Technicalities of having oral implants fitted

When you approach a dental team to have oral implants fitted, it is not simply a case of having them fitted, fuse and then having the prosthetics attached.

There are many nuances to this process which can make some people unsuitable for it. And while it would be misleading to say that most people are not suitable for oral implants, it is well worth being aware of some of the finer points of the process.

So, with that in mind, here are some of the technicalities or health-related things that you will need to know before having a dental implant Melbourne fitted.

You have to be in good health

Not just your dental health, but your general health needs to be good to have oral implants fitted.

Having oral implants fitted is surgery and, like most surgeries, for it to go smoothly and for you to recover from it, you need to be in good health.

Also, it can be important for people having oral implants fitted to wait until any active dental conditions are treated, which is also essential for the process. Gum disease and tooth decay are both contraindicated, so be aware that when you approach a dental team to have implants fitted, both of these issues will need to be addressed.

Your jaw has to be healthy

Implants are placed into your jaw, and they become stable by fusing with it. So, the health of your jaw is pretty important!

Many disorders can impact the health of the jaw, especially in older people, such as osteoporosis and bone cancer. So, your dental team will need to screen for these and will also have to take an X-ray of your jawbone before fitting the implants to ensure that your bone is dense and strong enough to handle having an implant fitted.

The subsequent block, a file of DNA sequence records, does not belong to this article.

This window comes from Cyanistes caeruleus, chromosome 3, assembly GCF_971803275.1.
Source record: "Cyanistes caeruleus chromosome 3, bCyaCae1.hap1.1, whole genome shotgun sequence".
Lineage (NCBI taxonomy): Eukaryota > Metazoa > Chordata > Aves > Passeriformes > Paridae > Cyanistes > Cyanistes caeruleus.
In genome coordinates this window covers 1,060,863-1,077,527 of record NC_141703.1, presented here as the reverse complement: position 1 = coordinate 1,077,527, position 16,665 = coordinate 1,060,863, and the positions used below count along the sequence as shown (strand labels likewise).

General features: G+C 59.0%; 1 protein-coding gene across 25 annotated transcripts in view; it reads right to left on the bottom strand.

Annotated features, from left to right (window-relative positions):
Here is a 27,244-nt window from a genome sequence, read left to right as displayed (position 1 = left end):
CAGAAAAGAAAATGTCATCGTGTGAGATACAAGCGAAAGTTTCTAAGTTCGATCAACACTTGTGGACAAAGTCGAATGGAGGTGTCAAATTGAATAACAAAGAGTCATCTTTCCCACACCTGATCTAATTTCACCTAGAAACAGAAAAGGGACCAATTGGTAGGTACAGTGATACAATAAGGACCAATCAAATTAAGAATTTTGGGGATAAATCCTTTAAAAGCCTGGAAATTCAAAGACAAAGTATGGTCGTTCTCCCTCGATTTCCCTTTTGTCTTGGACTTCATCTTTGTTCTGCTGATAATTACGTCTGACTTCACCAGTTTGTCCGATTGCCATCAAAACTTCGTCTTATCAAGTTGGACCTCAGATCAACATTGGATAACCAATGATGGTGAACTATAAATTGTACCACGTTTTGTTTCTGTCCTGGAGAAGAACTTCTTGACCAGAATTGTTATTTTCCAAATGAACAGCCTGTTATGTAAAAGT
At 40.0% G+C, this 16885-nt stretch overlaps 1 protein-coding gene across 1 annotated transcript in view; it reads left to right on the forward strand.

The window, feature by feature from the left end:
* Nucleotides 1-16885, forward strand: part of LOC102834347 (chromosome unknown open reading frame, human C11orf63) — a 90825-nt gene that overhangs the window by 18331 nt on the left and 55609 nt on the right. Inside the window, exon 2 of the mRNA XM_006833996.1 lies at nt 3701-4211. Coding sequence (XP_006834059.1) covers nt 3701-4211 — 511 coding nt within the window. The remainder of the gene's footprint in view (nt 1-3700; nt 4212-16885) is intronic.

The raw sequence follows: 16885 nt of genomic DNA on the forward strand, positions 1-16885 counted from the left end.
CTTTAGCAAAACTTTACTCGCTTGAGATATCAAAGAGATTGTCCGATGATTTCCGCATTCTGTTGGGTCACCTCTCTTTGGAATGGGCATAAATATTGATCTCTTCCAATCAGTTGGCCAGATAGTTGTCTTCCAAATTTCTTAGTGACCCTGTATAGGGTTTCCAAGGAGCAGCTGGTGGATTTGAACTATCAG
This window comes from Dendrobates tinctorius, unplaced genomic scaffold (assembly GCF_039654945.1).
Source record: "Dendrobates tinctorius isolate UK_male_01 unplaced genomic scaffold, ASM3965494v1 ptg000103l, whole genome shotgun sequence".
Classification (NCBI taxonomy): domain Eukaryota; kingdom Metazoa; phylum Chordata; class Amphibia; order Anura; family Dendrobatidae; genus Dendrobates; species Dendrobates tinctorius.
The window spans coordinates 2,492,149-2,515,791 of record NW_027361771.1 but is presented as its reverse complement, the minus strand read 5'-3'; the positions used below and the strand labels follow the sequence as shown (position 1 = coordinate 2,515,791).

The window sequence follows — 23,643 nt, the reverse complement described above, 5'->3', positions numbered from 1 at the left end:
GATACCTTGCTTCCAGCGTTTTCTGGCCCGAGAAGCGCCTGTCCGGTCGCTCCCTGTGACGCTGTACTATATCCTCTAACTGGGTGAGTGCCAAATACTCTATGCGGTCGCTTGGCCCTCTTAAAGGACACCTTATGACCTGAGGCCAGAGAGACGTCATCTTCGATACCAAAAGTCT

There is more than one type

Following on from the area of jaw health comes the different types of implants, which were designed to combat this problem.

An endosteal implant is the most common type and requires the person to have the implant fitted to have a strong, healthy jawbone. But if you do not have this, you are not excluded from the oral implant market. You may be suitable for another option, like subperiosteal, zygomatic or mini implants.

Fusing times may vary

Implants fuse to your jaw via a process known as osseointegration; this is in essence where the bone fuses to the titanium implant.

While most people will have implants fuse successfully in around 3 to 6 months, there are some people for whom the process may take a little longer. This is not uncommon and is nothing to worry about – it simply means that your body lays down new bone a bit slower. But be aware that if after 12 months there is no significant sign of your implants fusing, your dental team will remove them and consider other restorative options.

Lifestyle has an impact

Once you have had your implants fitted, you will want to avoid certain lifestyle habits to ensure that they last the 15 to 20 years that they are designed for.

This will mean cutting back on drinking alcohol, smoking cigarettes and will involve keeping a stringent dental health routine. You will need to brush the prosthetic teeth as you would natural teeth, floss between them and attend dental check-ups every 6 months. This is so gum disease can be prevented, as this can be devastating to implants if left untreated.


Any surgical or invasive procedure carries risks. Before proceeding you should seek a second opinion from an appropriately qualified health practitioner.